Collaborative Divorce: A Less Expensive, Less Confrontational Approach
Collaborative divorce has been called the kinder, gentler divorce, and it promises its users a less expensive, less confrontational end to their marriage. But what exactly is collaborative divorce, and is it right for you?
Collaborative Divorce: An Alternative Method of Dispute Resolution
Collaborative divorce allows couples going through a divorce or child custody dispute the opportunity to work together and come to a mutually agreeable resolution of their issues. If you think it sounds similar to mediation, you’re partially correct. The end goal of both the collaborative divorce and mediation process is the same – reaching an amicable resolution of all issues outside of court. Where they differ is the process of resolving those issues.
Mediation is an informal process where a neutral mediator attempts to help couples resolve their disputes. The mediator does not issue a decision, but instead helps guide the parties to come to their own resolution. The only parties involved are the couple, the mediator and the attorneys (in some cases, usually those where the divorce is not highly contentious and the issues to be resolved are few, the attorneys do not accompany the couple to mediation). The majority of the time, mediation is attempted after the parties have already filed for divorce (it is a requirement for all couples going through a divorce in Florida), although couples may occasionally attempt it before filing.
Collaborative divorce, on the other hand, seeks to avoid the use of the courts altogether. The parties sign a contract stating that they will attempt to resolve all of their issues prior to filing for divorce. The hope is that the couple will resolve all of their issues, then file for divorce with a signed agreement already in place that just needs the judge’s approval. If the process fails, both parties must find new counsel.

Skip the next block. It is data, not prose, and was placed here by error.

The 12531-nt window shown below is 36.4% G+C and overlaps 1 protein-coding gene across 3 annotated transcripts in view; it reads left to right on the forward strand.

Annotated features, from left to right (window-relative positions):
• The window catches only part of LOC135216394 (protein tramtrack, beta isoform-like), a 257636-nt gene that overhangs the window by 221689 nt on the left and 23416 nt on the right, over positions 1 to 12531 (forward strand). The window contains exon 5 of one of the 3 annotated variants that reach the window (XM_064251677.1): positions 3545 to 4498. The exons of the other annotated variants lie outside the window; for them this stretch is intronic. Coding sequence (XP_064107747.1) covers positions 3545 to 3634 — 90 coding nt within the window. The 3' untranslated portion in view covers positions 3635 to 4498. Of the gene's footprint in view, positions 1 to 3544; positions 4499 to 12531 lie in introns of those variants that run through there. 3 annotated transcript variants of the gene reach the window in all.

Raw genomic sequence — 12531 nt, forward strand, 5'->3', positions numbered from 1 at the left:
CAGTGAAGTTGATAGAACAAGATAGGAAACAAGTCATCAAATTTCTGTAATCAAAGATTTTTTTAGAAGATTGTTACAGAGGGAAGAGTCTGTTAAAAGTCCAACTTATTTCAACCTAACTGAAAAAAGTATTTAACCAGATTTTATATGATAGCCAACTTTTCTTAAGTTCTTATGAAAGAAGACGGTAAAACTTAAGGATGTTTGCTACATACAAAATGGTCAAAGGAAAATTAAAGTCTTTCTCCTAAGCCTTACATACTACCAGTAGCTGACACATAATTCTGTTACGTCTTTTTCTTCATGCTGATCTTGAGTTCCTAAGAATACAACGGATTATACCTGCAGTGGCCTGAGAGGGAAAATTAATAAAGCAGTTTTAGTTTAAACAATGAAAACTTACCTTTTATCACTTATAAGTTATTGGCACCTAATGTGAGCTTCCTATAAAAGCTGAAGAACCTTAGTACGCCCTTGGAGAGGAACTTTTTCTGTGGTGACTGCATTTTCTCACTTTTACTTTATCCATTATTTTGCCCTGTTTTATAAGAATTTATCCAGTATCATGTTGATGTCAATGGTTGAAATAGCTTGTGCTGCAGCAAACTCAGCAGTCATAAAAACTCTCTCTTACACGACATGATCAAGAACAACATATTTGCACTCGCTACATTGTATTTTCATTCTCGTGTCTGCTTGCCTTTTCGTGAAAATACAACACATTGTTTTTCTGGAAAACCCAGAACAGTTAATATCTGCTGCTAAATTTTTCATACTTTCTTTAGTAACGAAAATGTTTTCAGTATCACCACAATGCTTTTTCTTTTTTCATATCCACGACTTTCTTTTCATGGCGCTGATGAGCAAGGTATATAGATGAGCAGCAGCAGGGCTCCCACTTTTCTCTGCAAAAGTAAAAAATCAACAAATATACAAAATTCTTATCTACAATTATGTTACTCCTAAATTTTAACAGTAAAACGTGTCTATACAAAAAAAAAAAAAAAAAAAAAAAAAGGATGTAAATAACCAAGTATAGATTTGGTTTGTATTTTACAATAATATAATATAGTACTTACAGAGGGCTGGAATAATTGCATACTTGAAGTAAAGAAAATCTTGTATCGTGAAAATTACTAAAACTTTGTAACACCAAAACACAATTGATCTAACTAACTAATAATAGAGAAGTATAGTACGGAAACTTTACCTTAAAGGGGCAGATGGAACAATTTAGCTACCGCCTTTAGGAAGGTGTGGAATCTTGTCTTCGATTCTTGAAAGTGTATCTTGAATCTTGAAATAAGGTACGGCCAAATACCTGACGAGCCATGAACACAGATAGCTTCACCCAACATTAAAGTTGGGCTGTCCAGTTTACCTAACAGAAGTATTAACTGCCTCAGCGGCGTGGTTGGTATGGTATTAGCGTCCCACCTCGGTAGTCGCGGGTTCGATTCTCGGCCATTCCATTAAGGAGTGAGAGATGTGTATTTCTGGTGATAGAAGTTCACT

Also different in collaborative law are the parties involved. In addition to the couple and their attorneys, there is usually also a financial adviser and mental health professional to help the couple resolve the financial issues and work through their anger/emotional issues. This is especially important when children are involved, as the less animosity the parents feel toward each other, the better it is for the children’s emotional well-being.
Collaborative divorce is not, however, suitable for every situation. If there is a power imbalance between the couple, for instance if there is a history of domestic violence, then a collaborative divorce may not be a good option. It is also not a good option if either party is not completely willing to participate. The success of the process depends on both parties’ willingness to resolve their issues outside of court. If one party only reluctantly agrees, and then later backs out, the result is a waste of both time and money.
It is also not a good option if either party is untrustworthy or is suspected of hiding assets. Because the court is not involved, there is no formal discovery and no motions to force turning over financial statements. Although both parties agree to fully cooperate and provide all documents necessary to facilitate reaching an agreement, if one party falls short of this obligation, the only recourse is to scrap the process and go to court.
Boca Raton Divorce Attorneys
Every client wants an inexpensive and quick resolution of their divorce. For some couples, the collaborative divorce process may be the answer. The Boca Raton divorce attorneys at Schwartz | White have more than 50 years’ combined experience handling divorce and other family law issues. We work to resolve every case as amicably as possible, while at the same time fighting to get you a fair and equitable settlement. Our attorneys can discuss with you whether the collaborative divorce process is right for you. Call us today at 561-391-9943 to schedule your free initial consultation.